Psychological predictors and postpartum weight retention – The role of body image during pregnancy and postpartum (Dr. Michaela Nagl, Prof. Dr. Anette Kersting)
Pregnancy-related weight retention is a major risk factor of long-term maternal obesity and increases the risk of perinatal complications in subsequent pregnancies. Hence, limiting postpartum weight retention (PWR) should be a major target in health care. Understanding the factors that contribute to PWR is essential to design effective interventions.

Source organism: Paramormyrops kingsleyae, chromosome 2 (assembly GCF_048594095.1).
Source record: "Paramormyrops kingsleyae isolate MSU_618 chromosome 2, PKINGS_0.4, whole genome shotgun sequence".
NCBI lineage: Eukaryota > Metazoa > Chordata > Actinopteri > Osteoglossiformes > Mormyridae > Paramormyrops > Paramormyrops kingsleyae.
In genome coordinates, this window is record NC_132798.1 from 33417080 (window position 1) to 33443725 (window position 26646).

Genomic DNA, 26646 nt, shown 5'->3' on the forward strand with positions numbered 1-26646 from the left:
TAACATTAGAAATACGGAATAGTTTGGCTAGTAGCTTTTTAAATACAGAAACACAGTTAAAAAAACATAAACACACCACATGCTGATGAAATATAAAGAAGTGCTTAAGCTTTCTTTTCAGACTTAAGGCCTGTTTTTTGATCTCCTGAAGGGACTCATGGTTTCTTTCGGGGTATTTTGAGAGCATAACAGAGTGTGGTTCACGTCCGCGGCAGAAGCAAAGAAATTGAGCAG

The present study aims at examining the role of maternal body image and maternal psychological factors in the prediction of weight retention 6 months after delivery. The study is based on a multifactorial, empirically derived conceptual model of PWR, in which maternal body image and psychological factors mediate the relationship between maternal physiological and physical weight factors, maternal socio-contextual and medical factors, and maternal behavior. The multifactorial model will be tested empirically within a prospective study including assessment points during the second (T1: 18–22 weeks of gestation) and third trimester of pregnancy (T2: 33–37 weeks of gestation), and 3 and 6 months postpartum. Participating pregnant women will be recruited in person during prenatal diagnostic sessions at the Department of Obstetrics (University of Leipzig). Data will be recorded via established self-report questionnaires and main analyses will be conducted using path analysis and hierarchical multiple linear regression analysis. The results of the study will provide important knowledge to improve the understanding of PWR and deliver implications for future interventions.